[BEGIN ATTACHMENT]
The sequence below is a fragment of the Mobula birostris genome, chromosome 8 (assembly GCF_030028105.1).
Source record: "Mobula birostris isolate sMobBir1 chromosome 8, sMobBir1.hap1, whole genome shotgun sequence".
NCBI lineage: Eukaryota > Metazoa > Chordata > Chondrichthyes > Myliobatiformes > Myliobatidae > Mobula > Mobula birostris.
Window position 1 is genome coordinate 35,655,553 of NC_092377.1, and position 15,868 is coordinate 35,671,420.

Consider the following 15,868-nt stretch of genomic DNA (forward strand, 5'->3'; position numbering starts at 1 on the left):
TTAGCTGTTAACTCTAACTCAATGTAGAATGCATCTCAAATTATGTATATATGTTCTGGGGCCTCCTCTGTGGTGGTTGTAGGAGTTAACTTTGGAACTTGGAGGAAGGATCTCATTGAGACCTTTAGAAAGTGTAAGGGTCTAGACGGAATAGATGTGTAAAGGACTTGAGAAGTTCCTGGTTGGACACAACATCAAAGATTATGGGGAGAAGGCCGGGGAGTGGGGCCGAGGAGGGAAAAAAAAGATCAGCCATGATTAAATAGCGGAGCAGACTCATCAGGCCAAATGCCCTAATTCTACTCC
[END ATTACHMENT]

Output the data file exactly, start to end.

The sequence below is a fragment of the Mobula birostris genome, chromosome 8 (assembly GCF_030028105.1).
Source record: "Mobula birostris isolate sMobBir1 chromosome 8, sMobBir1.hap1, whole genome shotgun sequence".
NCBI lineage: Eukaryota > Metazoa > Chordata > Chondrichthyes > Myliobatiformes > Myliobatidae > Mobula > Mobula birostris.
Window position 1 is genome coordinate 35,655,553 of NC_092377.1, and position 15,868 is coordinate 35,671,420.

Consider the following 15,868-nt stretch of genomic DNA (forward strand, 5'->3'; position numbering starts at 1 on the left):
TTAGCTGTTAACTCTAACTCAATGTAGAATGCATCTCAAATTATGTATATATGTTCTGGGGCCTCCTCTGTGGTGGTTGTAGGAGTTAACTTTGGAACTTGGAGGAAGGATCTCATTGAGACCTTTAGAAAGTGTAAGGGTCTAGACGGAATAGATGTGTAAAGGACTTGAGAAGTTCCTGGTTGGACACAACATCAAAGATTATGGGGAGAAGGCCGGGGAGTGGGGCCGAGGAGGGAAAAAAAAGATCAGCCATGATTAAATAGCGGAGCAGACTCATCAGGCCAAATGCCCTAATTCTACTCC